SOUTH JORDAN — The future of Mulligans Golf Course and Games is on the upswing after the threat of redevelopment loomed all last year.

The South Jordan City Council designated more than $4.6 million to pay off the city's bond on the golf course at 692 W. South Jordan Parkway. Paired with the early payment is a stated intent from the council and South Jordan Mayor Dave Alvord to secure the future of the city's popular entertainment center.

"Mulligans is here to stay," city spokeswoman Tina Brown said.

With its bond paid, Brown said the course is in a healthier financial position and will be able to cover its own costs. Retiring the bond early will save the city $1.8 million in interest.

The decision came after city officials spent the past several years considering the 67-acre course for redevelopment, citing annual losses of hundreds of thousands of dollars.

But the group Save Mulligans protested the prospect of the course's closure, saying the facility is a valuable community asset. After a city-conducted survey found that most residents didn't want to lose their city's golf course and open space, council members began to step away from redevelopment deliberations.

"Residents wanted us to keep it and preserve it, and that's exactly what we're doing," said Councilman Chris Rogers, adding that paying off the bond will free up money to invest in the course. "It's a win-win for everybody."

But Carol Brown with Save Mulligans said the facility's early bond payment does not secure the facility's fate, and the organization is still skeptical of the city's intentions.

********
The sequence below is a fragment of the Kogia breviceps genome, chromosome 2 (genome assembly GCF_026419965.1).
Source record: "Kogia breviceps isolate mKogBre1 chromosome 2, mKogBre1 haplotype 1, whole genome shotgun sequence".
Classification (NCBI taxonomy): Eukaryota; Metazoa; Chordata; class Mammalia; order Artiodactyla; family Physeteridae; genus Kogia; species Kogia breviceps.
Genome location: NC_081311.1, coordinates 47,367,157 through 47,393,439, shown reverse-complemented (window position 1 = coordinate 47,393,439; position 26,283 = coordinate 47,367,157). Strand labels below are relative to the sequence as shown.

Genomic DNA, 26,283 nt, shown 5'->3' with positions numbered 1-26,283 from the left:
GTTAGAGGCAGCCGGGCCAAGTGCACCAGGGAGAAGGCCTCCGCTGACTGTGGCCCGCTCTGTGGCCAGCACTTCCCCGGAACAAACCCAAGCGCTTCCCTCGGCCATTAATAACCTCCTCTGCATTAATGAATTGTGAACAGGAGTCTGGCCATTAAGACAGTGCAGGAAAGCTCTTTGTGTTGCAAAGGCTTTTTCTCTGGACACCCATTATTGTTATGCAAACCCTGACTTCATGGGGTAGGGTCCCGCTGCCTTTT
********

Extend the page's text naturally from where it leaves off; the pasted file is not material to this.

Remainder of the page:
"We hope they will honor the wishes of the people of South Jordan, and we will be expecting them to keep this promise," Brown said.

Rather than looking at the bond payment as a victory for Save Mulligans, Brown said, the funds should have been used to bolster other city projects.

Alvord said the roughly $3 million pulled from the city's general fund to pay for the bond was done in a year of surplus, after all needed projects had already been funded.

Eventually, that money will need to be repaid, so the city is charging Mulligans $20,000 annually, with no interest, until the funds are returned.

The mayor urged residents to take his and the City Council's statements of intent to keep the facility at face value.

"Let's all take a deep breath and unclench our fists because we've been able to resolve this, and it's a time to no longer be suspicious," Alvord said.

Councilman Steve Barnes said while he believes the council is making a "sincere effort" to preserve the golf course, the bond payment doesn't fully protect the facility's future.

Three City Council seats will be up for election this year, Barnes said, and the council has not created a formal agreement, such as a conservation easement, to secure the land.

"It's very difficult, and for good reason, for one council to bind the actions of a future council," he said.

Barnes also said based on his conversation with the city's finance director, he believes closing the bond may make it easier to sell the land. Additionally, Barnes, who voted against paying off the bond early, said he believes the city should have refinanced the bond and used the saved money to man and equip the city's new fire station.

"I don't think the bigger picture was considered as much as it needed to be by paying off the entire bond when we have other financial obligations as a city," he said.

In contrast, Councilman Mark Seethaler said paying off the bond relieved the facility of an "unfair" debt. Throughout the process, no city official held any "malicious intent," he said, adding that it will take time for council members to regain public confidence.

Seethaler said the best thing the council can do is prove to residents through its actions that it truly means to keep Mulligans secured.

"The council is quite sincere," Alvord said, "in wanting to move on and do the right thing."